The photographs of the destroyed Antonov AN-225 have become highly regarded in the hearts of aviation fans worldwide.
Built in the 1980s to transport the Soviet space shuttle, the plane had a second life as the world’s largest cargo carrier after the Cold War ended, setting multiple records before being destroyed at its home base, Hostomel airfield outside Kyiv, in February.
“The dream will never die,” the Antonov company tweeted, referring to the plane’s nickname “Mriya,” which means “dream” in Ukrainian. Solidarity flooded in from all over the world.
But will the AN-225 ever be able to fly again? To tell the truth, first determine the extent of the aircraft’s damage. CNN’s Vasco Cotovio looked at the devastation when he went to Hostomel airfield.
“Hostomel was the scene of intense fighting between Russian and Ukrainian forces since very early in the war,” he says.
“Moscow’s forces tried to seize the airfield to use it as a forward operating position to which they could fly in additional land units. To do that, they mounted an air assault with attack helicopters.”
“They seemed to have had some initial success, but the Ukrainian response was very quick, hitting the airfield fast and strong — to prevent any sort of landing,” he says.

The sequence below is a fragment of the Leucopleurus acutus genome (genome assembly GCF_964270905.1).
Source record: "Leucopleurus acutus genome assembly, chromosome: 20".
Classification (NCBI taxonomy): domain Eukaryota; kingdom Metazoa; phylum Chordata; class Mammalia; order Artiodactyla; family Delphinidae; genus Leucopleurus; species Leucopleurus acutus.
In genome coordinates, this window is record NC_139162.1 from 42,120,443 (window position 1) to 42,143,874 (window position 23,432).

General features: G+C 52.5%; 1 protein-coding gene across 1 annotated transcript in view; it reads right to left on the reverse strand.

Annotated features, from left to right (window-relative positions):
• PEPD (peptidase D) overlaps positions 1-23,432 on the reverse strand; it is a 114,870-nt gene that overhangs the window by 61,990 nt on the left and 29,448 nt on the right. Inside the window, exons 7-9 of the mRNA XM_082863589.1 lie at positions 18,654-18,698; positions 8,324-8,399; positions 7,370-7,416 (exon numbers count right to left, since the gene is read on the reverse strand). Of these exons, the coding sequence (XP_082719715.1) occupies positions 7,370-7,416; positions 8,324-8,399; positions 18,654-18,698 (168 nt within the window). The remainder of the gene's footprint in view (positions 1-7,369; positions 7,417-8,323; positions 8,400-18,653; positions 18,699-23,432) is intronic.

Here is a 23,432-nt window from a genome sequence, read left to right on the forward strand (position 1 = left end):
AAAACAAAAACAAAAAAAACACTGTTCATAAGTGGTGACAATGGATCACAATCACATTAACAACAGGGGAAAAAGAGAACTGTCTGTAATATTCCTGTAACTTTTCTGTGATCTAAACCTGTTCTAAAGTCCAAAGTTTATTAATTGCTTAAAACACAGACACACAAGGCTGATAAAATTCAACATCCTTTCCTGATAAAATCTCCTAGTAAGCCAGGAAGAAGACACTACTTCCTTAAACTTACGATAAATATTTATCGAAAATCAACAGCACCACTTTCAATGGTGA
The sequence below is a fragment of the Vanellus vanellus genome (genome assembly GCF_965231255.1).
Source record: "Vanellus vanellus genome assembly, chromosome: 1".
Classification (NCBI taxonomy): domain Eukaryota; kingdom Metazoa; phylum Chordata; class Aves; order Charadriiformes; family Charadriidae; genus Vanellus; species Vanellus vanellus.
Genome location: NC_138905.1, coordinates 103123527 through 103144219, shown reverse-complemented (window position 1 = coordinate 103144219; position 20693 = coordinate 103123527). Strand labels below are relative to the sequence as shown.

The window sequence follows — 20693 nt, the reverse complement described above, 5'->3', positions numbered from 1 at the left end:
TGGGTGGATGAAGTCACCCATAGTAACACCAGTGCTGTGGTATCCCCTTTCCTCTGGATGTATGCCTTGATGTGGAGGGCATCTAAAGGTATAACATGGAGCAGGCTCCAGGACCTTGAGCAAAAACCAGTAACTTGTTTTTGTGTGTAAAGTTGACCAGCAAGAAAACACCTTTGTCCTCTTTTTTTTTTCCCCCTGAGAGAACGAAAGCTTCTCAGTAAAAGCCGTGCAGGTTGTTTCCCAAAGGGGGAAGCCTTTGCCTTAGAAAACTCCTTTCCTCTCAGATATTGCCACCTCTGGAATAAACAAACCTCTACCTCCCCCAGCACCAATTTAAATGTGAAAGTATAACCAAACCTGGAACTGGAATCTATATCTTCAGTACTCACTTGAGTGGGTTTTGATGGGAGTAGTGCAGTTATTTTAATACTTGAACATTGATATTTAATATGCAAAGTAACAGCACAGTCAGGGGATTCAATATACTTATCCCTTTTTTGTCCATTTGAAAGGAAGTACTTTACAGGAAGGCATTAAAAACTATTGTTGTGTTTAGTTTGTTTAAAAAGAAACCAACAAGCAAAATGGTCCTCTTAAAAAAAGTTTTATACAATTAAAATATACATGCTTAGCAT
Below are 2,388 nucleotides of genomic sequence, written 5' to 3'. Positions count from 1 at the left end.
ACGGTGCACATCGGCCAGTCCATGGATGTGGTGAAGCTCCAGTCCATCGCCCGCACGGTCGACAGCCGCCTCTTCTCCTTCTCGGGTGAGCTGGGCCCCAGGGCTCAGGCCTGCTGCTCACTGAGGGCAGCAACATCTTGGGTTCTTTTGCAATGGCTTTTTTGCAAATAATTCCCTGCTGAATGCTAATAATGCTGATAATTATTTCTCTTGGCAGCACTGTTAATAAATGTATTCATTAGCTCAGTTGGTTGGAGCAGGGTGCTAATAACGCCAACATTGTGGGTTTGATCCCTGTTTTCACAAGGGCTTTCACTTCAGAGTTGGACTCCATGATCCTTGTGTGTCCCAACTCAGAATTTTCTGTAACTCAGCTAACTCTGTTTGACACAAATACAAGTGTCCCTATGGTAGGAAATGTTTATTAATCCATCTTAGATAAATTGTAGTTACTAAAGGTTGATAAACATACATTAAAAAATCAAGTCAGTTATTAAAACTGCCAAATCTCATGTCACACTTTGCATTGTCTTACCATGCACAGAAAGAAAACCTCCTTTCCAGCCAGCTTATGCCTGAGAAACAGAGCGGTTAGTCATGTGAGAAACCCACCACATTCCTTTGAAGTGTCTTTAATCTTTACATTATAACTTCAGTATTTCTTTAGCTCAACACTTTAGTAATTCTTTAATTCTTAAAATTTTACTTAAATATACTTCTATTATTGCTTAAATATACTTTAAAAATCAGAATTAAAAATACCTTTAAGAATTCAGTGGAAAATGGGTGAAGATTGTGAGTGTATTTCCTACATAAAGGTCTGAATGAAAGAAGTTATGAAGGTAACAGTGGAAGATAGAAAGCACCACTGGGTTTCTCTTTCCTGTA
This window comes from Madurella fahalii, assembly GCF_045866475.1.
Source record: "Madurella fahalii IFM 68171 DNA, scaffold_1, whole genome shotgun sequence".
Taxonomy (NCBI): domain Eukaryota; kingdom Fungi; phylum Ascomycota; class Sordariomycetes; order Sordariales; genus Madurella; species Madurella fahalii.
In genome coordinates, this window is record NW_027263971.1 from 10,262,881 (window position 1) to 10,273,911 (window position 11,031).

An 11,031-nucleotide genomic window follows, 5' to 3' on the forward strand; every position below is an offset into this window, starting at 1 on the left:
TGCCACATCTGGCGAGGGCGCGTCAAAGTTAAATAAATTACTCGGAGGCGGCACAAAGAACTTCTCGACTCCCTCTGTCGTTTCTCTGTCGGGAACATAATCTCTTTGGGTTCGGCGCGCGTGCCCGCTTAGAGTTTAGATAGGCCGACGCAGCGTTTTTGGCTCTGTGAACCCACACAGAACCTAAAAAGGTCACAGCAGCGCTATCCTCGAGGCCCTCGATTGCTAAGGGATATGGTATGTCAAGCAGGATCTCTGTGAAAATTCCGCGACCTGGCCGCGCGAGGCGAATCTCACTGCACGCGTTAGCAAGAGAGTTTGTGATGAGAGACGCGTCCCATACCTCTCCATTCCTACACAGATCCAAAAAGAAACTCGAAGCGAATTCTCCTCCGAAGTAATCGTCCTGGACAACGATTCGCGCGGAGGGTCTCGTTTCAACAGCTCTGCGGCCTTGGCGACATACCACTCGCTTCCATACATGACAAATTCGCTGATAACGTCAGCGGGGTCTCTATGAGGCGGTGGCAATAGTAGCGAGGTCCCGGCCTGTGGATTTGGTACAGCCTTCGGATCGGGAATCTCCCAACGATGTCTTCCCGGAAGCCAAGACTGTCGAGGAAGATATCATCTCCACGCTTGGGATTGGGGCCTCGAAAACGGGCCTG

Repairing was out of the question.
“The nose of the plane was completely destroyed, seemingly the victim of a direct artillery hit,” Cotovio says.
“In addition to that, there was extensive damage to the wings and some of the engines. The tail end section was spared from any large impacts and had a few holes caused by either shrapnel or bullets.”
“Had it not been for the direct hit on the nose, the AN-225 might have been repairable,” he says.
According to Andrii Sovenko, a Kyiv-based engineer, the fuselage’s middle section has been destroyed.
“Restoring them will be the hardest,” he says. “This is due to the fact that most of the various electrical systems, pumps and filters used on the AN-225 are all from the 1980s.”
“They are simply no longer being made, so it’s unlikely they can be restored exactly in the way they were,” he added.
The best part is that very little damage appears to have occurred to parts of the wings, including aerodynamic features such as flaps and ailerons, that might be saved. In addition, the majority of the plane’s six engines look in good working order, and the entire tail has just been damaged by shrapnel, so it’s in pretty good shape.
Sovenko believes that the plane in Hostomel cannot be repaired.
“I am an optimist. I sincerely and deeply wish that Antonov aircraft will continue to fly in the skies of the future,” He said.
“But I’m also a realist. And I fully understand that the costs necessary to build the second Mriya will have to be correlated with the financial capabilities of Antonov after the war, as well as with the expected income from the operation of this aircraft,” Sovenko added.